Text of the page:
The Republic of Southern Sudan officially became the world’s newest nation on July 9. An overwhelming majority of voters supported independence from the North in a January referendum. The event was marked by huge celebrations across the new country. The New York Times reported that by dawn thousands had poured into the streets of the capital, Juba. Dignitaries from all over the world arrived there as well to partake in the festivities.

Officials from the United States, the United Kingdom, and China were among those who spoke at a ceremony hosted by the government of the new state. They offered encouragement and support, promising to open embassies in the capital as soon as possible.

After his swearing in, South Sudanese president Salva Kiir spoke to the thousands gathered. “We were bombed, maimed, enslaved, treated worse than a refugee in our own country,” he told the crowd, “but we have to forgive, although we will not forget.”

South Sudan’s independence comes after two decades of civil war and mass atrocities at the hands of the government led by President Omar al-Bashir. Military operations into areas considered friendly to southern rebels often resulted in the murder and arrest of civilians. Forced displacement was used to clear out huge tracts of land. For these actions and others, the International Criminal Court issued arrest warrants for Bashir in 2009 for war crimes and crimes against humanity, and in 2010 for genocide.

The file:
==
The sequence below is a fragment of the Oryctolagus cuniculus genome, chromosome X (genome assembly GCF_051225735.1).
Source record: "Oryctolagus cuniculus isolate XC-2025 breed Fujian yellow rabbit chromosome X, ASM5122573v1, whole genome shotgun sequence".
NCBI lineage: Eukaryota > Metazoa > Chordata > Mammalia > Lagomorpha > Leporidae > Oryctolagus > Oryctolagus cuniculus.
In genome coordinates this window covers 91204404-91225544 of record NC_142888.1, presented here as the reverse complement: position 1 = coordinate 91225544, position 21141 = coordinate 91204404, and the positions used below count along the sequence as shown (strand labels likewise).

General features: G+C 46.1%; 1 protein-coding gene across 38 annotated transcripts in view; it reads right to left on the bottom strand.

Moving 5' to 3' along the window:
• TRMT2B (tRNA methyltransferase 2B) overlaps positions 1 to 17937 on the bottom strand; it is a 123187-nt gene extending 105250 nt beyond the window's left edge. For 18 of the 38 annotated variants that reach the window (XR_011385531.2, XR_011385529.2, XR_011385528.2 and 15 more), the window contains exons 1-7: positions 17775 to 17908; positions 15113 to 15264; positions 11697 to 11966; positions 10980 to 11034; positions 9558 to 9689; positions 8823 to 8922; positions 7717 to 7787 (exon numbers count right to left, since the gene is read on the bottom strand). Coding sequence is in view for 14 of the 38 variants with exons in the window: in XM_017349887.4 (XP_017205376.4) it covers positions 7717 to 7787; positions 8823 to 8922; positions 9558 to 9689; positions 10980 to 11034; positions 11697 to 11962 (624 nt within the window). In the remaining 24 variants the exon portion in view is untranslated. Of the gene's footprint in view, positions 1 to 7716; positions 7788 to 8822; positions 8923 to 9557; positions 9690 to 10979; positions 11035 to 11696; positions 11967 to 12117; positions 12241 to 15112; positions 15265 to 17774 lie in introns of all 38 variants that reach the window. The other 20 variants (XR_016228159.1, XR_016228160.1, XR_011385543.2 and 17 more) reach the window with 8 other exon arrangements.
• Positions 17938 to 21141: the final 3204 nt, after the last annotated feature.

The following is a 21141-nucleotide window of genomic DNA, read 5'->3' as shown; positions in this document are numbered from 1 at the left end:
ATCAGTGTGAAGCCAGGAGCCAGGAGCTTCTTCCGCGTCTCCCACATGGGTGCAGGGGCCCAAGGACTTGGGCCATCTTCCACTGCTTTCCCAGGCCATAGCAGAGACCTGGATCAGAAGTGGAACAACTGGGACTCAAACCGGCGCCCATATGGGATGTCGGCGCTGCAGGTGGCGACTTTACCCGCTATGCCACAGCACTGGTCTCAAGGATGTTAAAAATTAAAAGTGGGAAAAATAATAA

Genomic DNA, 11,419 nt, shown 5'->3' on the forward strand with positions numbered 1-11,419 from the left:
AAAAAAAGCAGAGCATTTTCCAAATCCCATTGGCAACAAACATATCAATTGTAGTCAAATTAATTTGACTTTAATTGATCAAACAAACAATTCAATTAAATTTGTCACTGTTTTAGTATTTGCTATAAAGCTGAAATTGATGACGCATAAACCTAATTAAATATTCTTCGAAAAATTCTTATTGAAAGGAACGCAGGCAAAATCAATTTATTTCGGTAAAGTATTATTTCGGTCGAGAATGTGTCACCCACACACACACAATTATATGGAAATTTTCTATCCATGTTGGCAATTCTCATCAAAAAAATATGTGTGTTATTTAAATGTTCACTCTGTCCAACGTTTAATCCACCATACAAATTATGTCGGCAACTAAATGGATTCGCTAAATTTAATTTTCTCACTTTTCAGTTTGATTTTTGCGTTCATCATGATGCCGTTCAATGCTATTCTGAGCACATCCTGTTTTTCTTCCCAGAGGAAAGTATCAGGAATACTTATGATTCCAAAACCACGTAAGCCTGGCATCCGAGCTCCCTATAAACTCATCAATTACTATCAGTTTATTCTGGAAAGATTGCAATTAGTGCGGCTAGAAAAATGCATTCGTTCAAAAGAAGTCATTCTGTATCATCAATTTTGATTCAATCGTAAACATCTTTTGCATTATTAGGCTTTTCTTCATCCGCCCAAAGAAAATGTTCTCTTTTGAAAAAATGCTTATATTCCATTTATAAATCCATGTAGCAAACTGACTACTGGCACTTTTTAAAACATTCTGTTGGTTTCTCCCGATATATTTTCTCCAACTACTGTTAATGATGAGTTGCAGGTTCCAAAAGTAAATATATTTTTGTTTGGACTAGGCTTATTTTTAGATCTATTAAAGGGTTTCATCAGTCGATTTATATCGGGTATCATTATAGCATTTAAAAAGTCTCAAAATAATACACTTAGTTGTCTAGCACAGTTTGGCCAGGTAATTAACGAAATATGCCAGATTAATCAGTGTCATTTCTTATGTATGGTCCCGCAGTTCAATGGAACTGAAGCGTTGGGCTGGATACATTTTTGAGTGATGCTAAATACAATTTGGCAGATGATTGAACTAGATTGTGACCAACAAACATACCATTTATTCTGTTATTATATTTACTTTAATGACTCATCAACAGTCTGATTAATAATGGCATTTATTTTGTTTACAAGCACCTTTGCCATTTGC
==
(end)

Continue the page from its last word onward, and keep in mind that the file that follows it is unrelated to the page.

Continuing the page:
Bashir also delivered a speech at the independence day ceremony. But the world’s newest nation has little time to celebrate as it faces the resurgence of some very old problems.

A new frontline is beginning to appear on the North–South border, as unsettled territorial claims escalate into violent confrontation. The oil-rich regions of South Kordofan, specifically the town of Abyei, have been the epicenters of this resurgence of violence. Northern forces entered Abyei in May, amid government claims of attacks by southern militias. Fighting spread further into the Nuba mountains region, and there are now reports of ethnic cleansing against the people there. Deadly bombardments, house-to-house arrests, executions, and a blockade against humanitarian aid have left hundreds of Nuba dead and tens of thousands displaced. Many of the Nuba have fled their homes to the safety of caves to avoid the the deadly government offensive.

While Bashir claims the North is responding to rebel aggression, others believe he has more sinister intentions. According to columnist Eric Reeves, Khartoum plans to “seize Abyei as far south as possible, then negotiate final status of the region from a position of military strength.”

Many agree with this analysis based on one very important fact: The border regions are oil-rich, and North Sudan stands to lose billions of dollars of revenue now that the South has seceded. The already debt-laden government is trying to ensure that it has a heavy presence in an area that could be vital to the regime’s survival—and by all appearances, it is willing to restart war to do so.

Photo: David Azia/Associated Press